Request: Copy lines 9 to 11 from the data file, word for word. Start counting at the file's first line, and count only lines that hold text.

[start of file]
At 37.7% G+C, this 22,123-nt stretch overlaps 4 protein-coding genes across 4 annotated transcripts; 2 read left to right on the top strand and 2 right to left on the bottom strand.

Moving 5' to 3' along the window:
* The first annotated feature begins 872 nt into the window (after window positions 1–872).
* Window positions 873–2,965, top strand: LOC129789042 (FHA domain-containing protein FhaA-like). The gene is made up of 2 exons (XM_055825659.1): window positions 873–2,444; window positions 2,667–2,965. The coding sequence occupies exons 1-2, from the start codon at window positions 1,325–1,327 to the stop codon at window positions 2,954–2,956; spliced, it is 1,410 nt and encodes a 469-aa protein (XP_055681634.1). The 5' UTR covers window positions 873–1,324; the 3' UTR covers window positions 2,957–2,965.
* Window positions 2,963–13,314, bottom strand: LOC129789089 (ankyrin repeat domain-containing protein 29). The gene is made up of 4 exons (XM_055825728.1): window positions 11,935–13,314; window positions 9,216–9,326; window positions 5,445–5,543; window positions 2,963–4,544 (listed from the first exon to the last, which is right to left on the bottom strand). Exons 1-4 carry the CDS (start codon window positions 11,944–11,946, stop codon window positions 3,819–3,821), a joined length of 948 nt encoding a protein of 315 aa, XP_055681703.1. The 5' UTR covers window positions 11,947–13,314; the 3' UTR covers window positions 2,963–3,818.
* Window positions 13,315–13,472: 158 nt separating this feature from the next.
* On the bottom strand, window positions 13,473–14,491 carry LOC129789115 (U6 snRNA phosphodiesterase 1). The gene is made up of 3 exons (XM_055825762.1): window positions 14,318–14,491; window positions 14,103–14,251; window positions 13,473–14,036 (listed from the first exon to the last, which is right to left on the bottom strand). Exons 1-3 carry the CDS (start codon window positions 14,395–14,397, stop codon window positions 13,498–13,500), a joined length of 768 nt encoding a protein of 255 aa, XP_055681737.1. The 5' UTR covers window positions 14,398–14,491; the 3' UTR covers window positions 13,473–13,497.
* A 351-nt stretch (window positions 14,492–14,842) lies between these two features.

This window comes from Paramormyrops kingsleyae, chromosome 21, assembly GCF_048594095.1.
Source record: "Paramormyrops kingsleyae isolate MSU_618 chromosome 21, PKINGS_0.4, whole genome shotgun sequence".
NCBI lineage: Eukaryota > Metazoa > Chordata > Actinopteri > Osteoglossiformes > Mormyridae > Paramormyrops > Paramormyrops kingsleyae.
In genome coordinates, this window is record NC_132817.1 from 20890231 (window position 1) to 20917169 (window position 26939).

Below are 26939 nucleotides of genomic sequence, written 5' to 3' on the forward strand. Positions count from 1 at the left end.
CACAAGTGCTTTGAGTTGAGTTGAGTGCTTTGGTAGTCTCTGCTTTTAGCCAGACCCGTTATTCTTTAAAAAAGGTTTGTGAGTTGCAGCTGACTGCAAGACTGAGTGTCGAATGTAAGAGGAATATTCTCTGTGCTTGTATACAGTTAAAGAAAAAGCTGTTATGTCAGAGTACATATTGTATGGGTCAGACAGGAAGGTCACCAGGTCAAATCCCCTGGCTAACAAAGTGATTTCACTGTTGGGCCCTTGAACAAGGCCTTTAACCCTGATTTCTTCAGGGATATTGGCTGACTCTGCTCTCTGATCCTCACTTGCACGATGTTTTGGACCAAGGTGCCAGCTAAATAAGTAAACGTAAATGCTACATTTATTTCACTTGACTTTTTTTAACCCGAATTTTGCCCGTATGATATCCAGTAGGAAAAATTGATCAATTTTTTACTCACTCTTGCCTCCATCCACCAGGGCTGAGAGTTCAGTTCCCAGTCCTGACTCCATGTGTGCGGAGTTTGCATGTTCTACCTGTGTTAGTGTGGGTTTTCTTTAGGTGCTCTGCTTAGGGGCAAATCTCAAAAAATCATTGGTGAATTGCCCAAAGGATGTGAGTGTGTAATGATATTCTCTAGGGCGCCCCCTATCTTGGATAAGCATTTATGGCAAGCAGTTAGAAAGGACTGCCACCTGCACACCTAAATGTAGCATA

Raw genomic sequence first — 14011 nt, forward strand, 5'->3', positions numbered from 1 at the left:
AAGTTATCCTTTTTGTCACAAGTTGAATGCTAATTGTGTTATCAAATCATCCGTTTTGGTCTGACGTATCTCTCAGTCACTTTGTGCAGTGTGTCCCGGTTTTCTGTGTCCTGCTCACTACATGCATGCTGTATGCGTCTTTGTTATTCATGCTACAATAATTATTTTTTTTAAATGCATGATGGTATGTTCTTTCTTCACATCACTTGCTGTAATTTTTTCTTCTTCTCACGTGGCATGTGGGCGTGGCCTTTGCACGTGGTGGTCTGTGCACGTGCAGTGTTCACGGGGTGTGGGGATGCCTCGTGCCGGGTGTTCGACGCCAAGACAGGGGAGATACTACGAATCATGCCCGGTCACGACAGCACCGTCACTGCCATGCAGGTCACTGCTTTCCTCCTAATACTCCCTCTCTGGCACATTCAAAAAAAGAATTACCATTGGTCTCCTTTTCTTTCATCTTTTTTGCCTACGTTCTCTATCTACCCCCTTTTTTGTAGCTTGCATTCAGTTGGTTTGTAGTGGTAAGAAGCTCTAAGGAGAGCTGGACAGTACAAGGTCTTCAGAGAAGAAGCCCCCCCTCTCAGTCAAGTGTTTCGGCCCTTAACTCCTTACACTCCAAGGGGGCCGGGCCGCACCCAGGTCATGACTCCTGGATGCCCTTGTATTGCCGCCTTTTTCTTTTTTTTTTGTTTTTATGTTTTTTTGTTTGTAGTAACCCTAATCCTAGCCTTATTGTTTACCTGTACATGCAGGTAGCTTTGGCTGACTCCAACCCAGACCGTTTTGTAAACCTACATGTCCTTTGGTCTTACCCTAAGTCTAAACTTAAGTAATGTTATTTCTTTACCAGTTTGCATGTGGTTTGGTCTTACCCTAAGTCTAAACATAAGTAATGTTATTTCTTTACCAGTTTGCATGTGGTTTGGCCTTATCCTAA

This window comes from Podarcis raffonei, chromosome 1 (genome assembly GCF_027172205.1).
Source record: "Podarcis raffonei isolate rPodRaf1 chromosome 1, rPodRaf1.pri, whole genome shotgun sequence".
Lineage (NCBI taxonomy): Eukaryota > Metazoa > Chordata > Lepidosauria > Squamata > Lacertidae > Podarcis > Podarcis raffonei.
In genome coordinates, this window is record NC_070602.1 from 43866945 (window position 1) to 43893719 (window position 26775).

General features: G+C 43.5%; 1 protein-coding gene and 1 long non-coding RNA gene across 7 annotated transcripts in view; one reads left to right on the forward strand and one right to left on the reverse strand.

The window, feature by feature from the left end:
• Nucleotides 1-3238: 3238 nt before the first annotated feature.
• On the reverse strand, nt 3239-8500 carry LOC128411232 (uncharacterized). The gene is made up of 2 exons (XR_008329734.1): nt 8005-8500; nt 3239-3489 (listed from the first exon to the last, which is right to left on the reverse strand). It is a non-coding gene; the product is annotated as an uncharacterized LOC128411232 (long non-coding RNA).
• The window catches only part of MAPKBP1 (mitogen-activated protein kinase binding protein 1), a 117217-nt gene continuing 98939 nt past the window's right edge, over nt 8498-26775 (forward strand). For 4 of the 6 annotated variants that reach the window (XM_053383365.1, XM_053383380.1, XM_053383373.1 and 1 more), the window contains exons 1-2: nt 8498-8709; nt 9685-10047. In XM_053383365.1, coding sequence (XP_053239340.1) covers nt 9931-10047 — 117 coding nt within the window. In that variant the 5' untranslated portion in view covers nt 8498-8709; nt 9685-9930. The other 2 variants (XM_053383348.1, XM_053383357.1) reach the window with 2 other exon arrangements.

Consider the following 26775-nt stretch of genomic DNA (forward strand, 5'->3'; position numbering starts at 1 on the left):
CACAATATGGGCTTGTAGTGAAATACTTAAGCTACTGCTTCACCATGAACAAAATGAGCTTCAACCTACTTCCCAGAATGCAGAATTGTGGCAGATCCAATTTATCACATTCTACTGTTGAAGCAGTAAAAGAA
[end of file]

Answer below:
This window comes from Paramormyrops kingsleyae, chromosome 21, assembly GCF_048594095.1.
Source record: "Paramormyrops kingsleyae isolate MSU_618 chromosome 21, PKINGS_0.4, whole genome shotgun sequence".
NCBI lineage: Eukaryota > Metazoa > Chordata > Actinopteri > Osteoglossiformes > Mormyridae > Paramormyrops > Paramormyrops kingsleyae.